Enhanced Border Security and Visa Entry Reform Act of 2002

The Enhanced Border Security and Visa Entry Reform Act of 2002 (Border Security Act), (96) signed into law on May 14, 2002, required all VWP countries to certify that they report in a timely manner the theft of blank passports, and required, prior to admission in the United States, that all aliens who enter under the VWP are checked against a lookout system. The Border Security Act also mandated that by October 26, 2004, the government of each VWP country needed to certify that it has established a program to issue to its nationals machine-readable passports that are tamper-resistant and incorporate a biometric identifier. (97) The Border Security Act specified that any person applying for admission to the United States under the VWP must have a tamper-resistant, machine-readable passport with a biometric identifier unless the passport was issued prior to October 26, 2004. The USA Patriot Act established the deadline for all foreign nationals entering under the VWP to have machine-readable, tamper-resistant passports, and the new requirement of biometrics in the passports did not change the deadline in the USA Patriot Act for the presentation of machine-readable, tamper-resistant passports. The biometric passport requirement deadline was extended to October 27, 2005, by P.L. 108-299.98 Thus, as of October 27, 2005 (the day after the new deadline), all entrants under the VWP were required to present machine-readable, tamper-resistant passports (as required by the USA Patriot Act, and P.L. 108299), but only passports issued after October 26, 2005, were required to have a biometric identifier.

Although Congress extended the deadline for VWP countries to certify that they had a program to issue machine-readable passports with biometric identifiers, most VWP countries would have been unable to meet the new, October 26, 2005, deadline, especially if the biometric requirement could only have been fulfilled by countries who had electronic data chips in their passports (epassports). In addition, there was resistance in Congress to grant another extension of the biometric deadline. (99) As a result, the U.S. government clarified that a digitized photograph printed on a data page in the passport would count as a biometric for the October 26, 2005, requirement. Thus, only France and Italy were unable to meet the new deadline, but have since come into compliance. In addition, any passports used by VWP travelers issued after October 26, 2006, requires integrated chips with information from the data page (e-passports).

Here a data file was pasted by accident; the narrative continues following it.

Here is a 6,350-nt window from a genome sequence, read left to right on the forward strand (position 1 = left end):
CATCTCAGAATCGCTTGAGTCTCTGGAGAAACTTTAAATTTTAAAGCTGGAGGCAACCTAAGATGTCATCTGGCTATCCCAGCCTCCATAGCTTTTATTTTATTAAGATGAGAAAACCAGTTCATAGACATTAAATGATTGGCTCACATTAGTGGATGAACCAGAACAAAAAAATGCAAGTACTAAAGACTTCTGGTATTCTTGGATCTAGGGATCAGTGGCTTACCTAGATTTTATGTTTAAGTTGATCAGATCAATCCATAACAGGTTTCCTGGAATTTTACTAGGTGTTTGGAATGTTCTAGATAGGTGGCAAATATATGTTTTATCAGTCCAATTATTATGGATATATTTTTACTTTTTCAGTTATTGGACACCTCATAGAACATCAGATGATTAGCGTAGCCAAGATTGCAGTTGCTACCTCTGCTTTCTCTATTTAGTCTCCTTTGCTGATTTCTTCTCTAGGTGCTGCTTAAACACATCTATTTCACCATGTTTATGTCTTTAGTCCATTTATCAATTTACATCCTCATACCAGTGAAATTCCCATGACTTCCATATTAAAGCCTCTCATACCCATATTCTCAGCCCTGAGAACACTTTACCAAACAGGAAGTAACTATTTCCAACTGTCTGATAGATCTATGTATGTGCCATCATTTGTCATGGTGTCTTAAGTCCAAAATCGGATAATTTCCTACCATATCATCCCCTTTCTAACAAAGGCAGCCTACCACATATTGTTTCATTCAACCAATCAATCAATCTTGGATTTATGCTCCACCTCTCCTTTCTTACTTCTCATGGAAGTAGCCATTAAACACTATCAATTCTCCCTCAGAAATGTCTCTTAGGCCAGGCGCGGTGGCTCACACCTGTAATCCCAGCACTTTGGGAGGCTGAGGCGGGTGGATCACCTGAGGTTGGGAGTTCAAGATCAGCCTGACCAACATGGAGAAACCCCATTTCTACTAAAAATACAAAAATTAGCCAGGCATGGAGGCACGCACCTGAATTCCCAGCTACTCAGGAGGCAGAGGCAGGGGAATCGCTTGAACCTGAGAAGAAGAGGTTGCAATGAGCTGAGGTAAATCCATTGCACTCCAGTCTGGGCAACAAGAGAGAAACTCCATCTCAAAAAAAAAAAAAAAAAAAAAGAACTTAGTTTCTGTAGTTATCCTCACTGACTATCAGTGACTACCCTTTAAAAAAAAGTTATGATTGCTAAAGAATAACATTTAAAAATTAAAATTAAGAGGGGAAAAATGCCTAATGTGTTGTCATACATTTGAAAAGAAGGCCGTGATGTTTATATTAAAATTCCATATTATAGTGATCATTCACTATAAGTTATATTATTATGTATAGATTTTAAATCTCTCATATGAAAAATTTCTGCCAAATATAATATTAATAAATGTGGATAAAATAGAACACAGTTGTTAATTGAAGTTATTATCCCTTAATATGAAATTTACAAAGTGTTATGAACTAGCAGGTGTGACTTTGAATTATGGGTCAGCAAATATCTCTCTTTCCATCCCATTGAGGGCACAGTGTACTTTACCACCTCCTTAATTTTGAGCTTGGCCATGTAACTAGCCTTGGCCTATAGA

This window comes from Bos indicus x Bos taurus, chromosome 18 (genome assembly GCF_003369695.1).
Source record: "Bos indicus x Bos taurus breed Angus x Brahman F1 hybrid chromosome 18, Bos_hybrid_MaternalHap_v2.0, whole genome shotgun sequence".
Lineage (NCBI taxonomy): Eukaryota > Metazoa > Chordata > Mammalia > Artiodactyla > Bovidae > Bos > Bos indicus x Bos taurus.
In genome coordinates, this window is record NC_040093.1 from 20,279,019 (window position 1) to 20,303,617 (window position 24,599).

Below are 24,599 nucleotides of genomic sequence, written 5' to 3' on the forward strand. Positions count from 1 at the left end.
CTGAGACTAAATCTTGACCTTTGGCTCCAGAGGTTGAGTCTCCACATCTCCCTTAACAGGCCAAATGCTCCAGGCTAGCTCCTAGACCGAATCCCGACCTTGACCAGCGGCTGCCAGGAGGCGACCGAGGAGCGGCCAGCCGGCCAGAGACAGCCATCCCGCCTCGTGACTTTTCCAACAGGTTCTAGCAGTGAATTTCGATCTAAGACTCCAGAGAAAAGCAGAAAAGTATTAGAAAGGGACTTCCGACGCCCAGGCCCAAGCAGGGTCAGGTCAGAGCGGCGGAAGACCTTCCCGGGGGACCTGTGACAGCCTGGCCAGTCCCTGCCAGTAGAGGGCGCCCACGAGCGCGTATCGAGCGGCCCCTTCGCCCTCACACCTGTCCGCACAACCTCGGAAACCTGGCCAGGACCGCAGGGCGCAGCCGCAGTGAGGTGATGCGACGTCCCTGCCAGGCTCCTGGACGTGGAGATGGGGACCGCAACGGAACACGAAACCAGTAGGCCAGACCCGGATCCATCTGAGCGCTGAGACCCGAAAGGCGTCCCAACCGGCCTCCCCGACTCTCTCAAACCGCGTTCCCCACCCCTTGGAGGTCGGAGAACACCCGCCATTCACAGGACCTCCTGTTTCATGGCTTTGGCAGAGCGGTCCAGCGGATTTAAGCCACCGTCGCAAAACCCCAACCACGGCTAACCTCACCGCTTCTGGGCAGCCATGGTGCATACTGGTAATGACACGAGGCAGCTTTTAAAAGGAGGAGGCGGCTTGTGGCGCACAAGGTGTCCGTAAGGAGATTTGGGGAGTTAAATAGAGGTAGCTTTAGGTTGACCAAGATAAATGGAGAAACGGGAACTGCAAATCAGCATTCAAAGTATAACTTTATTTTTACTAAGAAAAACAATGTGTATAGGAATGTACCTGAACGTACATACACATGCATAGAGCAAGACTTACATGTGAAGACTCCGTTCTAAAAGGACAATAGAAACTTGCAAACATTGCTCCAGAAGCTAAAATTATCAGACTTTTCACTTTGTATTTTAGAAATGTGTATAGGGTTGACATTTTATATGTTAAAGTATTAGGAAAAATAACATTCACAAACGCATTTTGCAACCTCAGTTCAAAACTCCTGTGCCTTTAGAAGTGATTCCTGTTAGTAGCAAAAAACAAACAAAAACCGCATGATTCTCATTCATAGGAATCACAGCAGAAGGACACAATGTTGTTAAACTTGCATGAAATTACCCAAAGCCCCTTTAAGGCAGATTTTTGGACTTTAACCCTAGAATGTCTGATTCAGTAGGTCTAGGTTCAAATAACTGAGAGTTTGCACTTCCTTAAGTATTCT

The Intelligence Reform and Terrorism Prevention Act of 2004

P.L. 108-458, (100) the Intelligence Reform and Terrorism Prevention Act of 2004, added the requirement that by October 26, 2006, as a condition of being in the VWP, each VWP country must certify that it is developing a program to issue tamper-resistant, machine-readable visa documents that incorporate biometric identifiers which are verifiable at the country's port of entry.

Implementing the 9/11 Commission Recommendations Act of 2007

Signed into law on August 3, 2007, Section 711 of P.L. 110-53 (H.R. 1) allowed the Secretary of DHS, in consultation with the Secretary of DOS, to waive the nonimmigrant refusal rate requirement for admission to the VWP on the date on which the Secretary of DHS certified to Congress that an air exit system is in place that can verify the departure of not less than 97% of foreign nationals that exit through U.S. airports. In addition, the Secretary of DHS also had to certify to Congress that the electronic travel authorization system (discussed below) is operational, prior to being able to waive the nonimmigrant refusal rate requirement. Until June 30, 2009, the air exit system did not need to incorporate biometric identifiers; however, after that date, if the air exit system is unable to match an alien's biometric information with relevant watch lists and manifest information, the Secretary of DHS's authority to waive the nonimmigrant refusal rate is suspended until the air exit system has the specified biometric capacity.

For admission to the VWP, a country who receives a refusal rate waiver also has to

* meet all the security requirements of the program;

* be determined by the Secretary of DHS to have a totality of security risk mitigation measures which provide assurances that the country's participation in the program would not compromise U.S. law enforcement and security interests, or the enforcement of U.S. immigration laws;

* have had a sustained reduction in visa refusal rates, and have existing conditions for the rates to continue to decline;

* have cooperated with the United States on counterterrorism initiatives and information sharing before the date of its designation, and be expected to continue such cooperation; and

* have, during the previous fiscal year, a nonimmigrant visas refusal rate of not more than 10%, or an overstay rate that did not exceed the maximum overstay rate established by the Secretaries of DHS and DOS for countries receiving waivers of the nonimmigrant refusal rate to participate in the VWP the program.

P.L. 110-53 also specified that in determining whether to waive the nonimmigrant refusal rate requirement, the Secretary of DHS, in consultation with the Secretary of DOS, may take into consideration other factors affecting U.S. security, such as the country's airport security and passport standards, whether the country has an effective air marshal program, and the estimated overstay rate for nationals from the country.